Is commenting your code a waste of time?

If a line of code can be easily understood without the need for a comment, then omit the comment and invest that time in writing great code instead. If your code can’t be understood without a comment, try considering whether you’re coding efficiently and assess what could be changed.

Whether or not to comment your code is a hotly-debated topic in the web and software development industry.

Many great developers believe that commenting your code is redundant and a waste of your time. Developers who hold this view are probably more inclined to believe that good code doesn’t require commenting. And that’s true, to an extent. Good code certainly doesn’t need commenting. But it could probably benefit from commenting.

Adding comments in code is actually a practice that, when done well, can have quite a few benefits. When writing code, comments provide an easy and effective way to note down the purpose of specific segments in your code on-the-fly. Simple snippets of code, or those in a short file, for instance, may not really require commenting, but it can still be helpful.

First and foremost, comments help the original author to identify parts of his or her code, which may sound unnecessary and redundant (you should know your own code, right?), but can actually end up proving very helpful. If you haven’t read through the code in a long period of time, your memory is likely to need jogging, and comments left by yourself can be a gentle way to ease yourself back to familiarity, even with your own code.

While it might not take a considerable amount of time to identify the purpose or workings of specific segments in your own code, you’ll probably find that (especially for big projects) comments allow you to navigate through the code at a much quicker pace. This cuts down on time spent scanning aimlessly for a small line of code you can’t easily locate.

And if a project is being maintained by multiple developers, using comments can actually provide a lot more benefit than nuisance. In fact, in team scenarios, comments can become quite necessary — much more so than simply including them for oneself. Collaboratively commenting code is one of the best ways, besides the presence of a separate documentation file, for teams or groups of contributors to identify the purpose of workings of different segments of code. It makes searching through the code much easier, and lays out the method that the original author used in clear terms.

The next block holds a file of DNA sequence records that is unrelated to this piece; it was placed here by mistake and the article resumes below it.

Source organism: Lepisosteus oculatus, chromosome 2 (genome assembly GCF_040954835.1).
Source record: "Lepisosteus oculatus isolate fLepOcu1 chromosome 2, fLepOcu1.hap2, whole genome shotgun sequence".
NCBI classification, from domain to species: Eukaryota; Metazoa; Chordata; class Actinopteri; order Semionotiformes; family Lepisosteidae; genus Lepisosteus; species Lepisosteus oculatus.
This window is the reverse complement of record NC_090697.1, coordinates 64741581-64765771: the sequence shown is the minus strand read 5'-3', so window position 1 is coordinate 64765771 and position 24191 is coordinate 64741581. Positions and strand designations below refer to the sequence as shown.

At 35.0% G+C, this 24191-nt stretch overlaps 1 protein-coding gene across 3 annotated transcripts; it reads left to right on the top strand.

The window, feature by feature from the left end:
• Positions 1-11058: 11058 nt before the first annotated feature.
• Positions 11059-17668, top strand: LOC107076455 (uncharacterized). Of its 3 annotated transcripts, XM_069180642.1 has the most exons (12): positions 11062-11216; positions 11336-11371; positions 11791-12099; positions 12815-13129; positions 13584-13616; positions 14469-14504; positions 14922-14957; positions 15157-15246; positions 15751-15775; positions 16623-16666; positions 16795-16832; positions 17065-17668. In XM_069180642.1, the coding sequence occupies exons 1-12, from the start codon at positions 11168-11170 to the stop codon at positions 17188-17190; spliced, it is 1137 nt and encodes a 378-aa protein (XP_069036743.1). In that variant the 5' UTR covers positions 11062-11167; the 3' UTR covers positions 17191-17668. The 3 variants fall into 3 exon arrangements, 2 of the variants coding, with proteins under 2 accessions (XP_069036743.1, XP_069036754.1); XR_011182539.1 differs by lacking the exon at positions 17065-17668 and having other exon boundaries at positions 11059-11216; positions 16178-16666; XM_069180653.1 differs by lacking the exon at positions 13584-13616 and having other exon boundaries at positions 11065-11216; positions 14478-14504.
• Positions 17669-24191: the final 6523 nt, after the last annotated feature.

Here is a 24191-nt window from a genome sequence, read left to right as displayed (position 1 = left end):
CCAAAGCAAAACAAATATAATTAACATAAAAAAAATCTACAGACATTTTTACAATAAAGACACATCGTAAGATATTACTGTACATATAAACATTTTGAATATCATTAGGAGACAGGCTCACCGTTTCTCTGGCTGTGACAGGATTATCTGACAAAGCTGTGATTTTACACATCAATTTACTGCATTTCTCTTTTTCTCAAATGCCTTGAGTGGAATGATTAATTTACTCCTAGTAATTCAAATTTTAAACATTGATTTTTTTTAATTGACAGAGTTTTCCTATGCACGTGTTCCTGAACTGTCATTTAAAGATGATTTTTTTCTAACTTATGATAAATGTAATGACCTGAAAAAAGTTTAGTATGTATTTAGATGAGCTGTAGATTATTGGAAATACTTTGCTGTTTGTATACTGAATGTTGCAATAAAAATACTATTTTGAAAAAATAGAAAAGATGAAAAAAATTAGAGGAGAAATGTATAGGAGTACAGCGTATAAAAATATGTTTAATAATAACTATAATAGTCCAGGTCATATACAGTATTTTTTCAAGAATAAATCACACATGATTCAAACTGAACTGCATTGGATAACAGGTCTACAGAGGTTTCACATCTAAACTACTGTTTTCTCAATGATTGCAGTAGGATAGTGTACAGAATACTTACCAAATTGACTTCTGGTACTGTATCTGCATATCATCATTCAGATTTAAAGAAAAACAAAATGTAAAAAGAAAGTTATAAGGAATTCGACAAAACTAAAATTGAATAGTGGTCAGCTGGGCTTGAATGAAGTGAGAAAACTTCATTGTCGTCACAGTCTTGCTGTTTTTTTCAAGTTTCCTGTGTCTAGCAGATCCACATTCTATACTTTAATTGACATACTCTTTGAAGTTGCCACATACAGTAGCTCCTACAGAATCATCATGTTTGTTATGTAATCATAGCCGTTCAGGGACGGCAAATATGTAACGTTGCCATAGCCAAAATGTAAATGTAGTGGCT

Don’t get me wrong. The use of commenting can definitely become redundant. Using comments as a place for ‘waffle’, or over-explaining the purpose of the code, can be both a waste of time for the code author and their colleagues who will be subsequently reading (or wading) through it. Inevitably, there is a danger for this to result in a situation where it takes more time to read through the comments than the code itself, creating an entire separate problem.

So, in summary:

  • Keep your comments short, concise, and to the point.
  • Use good English, and avoid unnecessary waffle and ‘fluff’ in your comments.
  • Keep comments organized, and don’t overuse them. There shouldn’t be more comment than code.
  • Remember that it isn’t necessary to comment each and every line; that’s overkill.
  • Keep your comments above sections of code that perform broad tasks, rather than for specific lines which can easily be identified.

If a line of code can be easily understood without the need for a comment, then omit the comment and invest that time in writing great code instead. If your code can’t be understood without a comment, try considering whether you’re coding efficiently and assess what could be changed.

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